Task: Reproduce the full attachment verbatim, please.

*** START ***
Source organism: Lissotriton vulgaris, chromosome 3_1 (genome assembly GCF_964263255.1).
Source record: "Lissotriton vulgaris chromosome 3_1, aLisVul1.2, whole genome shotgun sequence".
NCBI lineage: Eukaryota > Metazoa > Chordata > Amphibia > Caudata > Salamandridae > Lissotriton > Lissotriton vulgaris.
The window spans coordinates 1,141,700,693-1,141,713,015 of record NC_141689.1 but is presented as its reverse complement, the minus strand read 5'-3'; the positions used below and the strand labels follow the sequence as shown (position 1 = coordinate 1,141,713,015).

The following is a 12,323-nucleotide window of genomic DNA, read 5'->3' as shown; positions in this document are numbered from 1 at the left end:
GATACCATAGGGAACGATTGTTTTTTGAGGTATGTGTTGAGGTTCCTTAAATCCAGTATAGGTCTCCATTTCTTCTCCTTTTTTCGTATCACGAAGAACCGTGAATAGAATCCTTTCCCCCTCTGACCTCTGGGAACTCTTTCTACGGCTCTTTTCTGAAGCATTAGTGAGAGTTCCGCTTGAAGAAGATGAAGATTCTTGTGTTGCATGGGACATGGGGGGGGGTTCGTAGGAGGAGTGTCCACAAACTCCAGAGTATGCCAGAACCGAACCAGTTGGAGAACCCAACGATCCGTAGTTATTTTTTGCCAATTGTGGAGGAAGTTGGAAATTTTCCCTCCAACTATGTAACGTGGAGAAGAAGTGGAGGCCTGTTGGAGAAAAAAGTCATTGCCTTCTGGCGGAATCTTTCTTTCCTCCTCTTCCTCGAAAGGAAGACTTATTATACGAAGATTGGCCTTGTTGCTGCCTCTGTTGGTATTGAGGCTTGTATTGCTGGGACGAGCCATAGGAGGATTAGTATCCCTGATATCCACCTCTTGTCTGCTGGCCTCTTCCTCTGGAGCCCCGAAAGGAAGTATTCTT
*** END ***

Source organism: Lissotriton vulgaris, chromosome 3_1 (genome assembly GCF_964263255.1).
Source record: "Lissotriton vulgaris chromosome 3_1, aLisVul1.2, whole genome shotgun sequence".
NCBI lineage: Eukaryota > Metazoa > Chordata > Amphibia > Caudata > Salamandridae > Lissotriton > Lissotriton vulgaris.
The window spans coordinates 1,141,700,693-1,141,713,015 of record NC_141689.1 but is presented as its reverse complement, the minus strand read 5'-3'; the positions used below and the strand labels follow the sequence as shown (position 1 = coordinate 1,141,713,015).

The following is a 12,323-nucleotide window of genomic DNA, read 5'->3' as shown; positions in this document are numbered from 1 at the left end:
GATACCATAGGGAACGATTGTTTTTTGAGGTATGTGTTGAGGTTCCTTAAATCCAGTATAGGTCTCCATTTCTTCTCCTTTTTTCGTATCACGAAGAACCGTGAATAGAATCCTTTCCCCCTCTGACCTCTGGGAACTCTTTCTACGGCTCTTTTCTGAAGCATTAGTGAGAGTTCCGCTTGAAGAAGATGAAGATTCTTGTGTTGCATGGGACATGGGGGGGGGTTCGTAGGAGGAGTGTCCACAAACTCCAGAGTATGCCAGAACCGAACCAGTTGGAGAACCCAACGATCCGTAGTTATTTTTTGCCAATTGTGGAGGAAGTTGGAAATTTTCCCTCCAACTATGTAACGTGGAGAAGAAGTGGAGGCCTGTTGGAGAAAAAAGTCATTGCCTTCTGGCGGAATCTTTCTTTCCTCCTCTTCCTCGAAAGGAAGACTTATTATACGAAGATTGGCCTTGTTGCTGCCTCTGTTGGTATTGAGGCTTGTATTGCTGGGACGAGCCATAGGAGGATTAGTATCCCTGATATCCACCTCTTGTCTGCTGGCCTCTTCCTCTGGAGCCCCGAAAGGAAGTATTCTT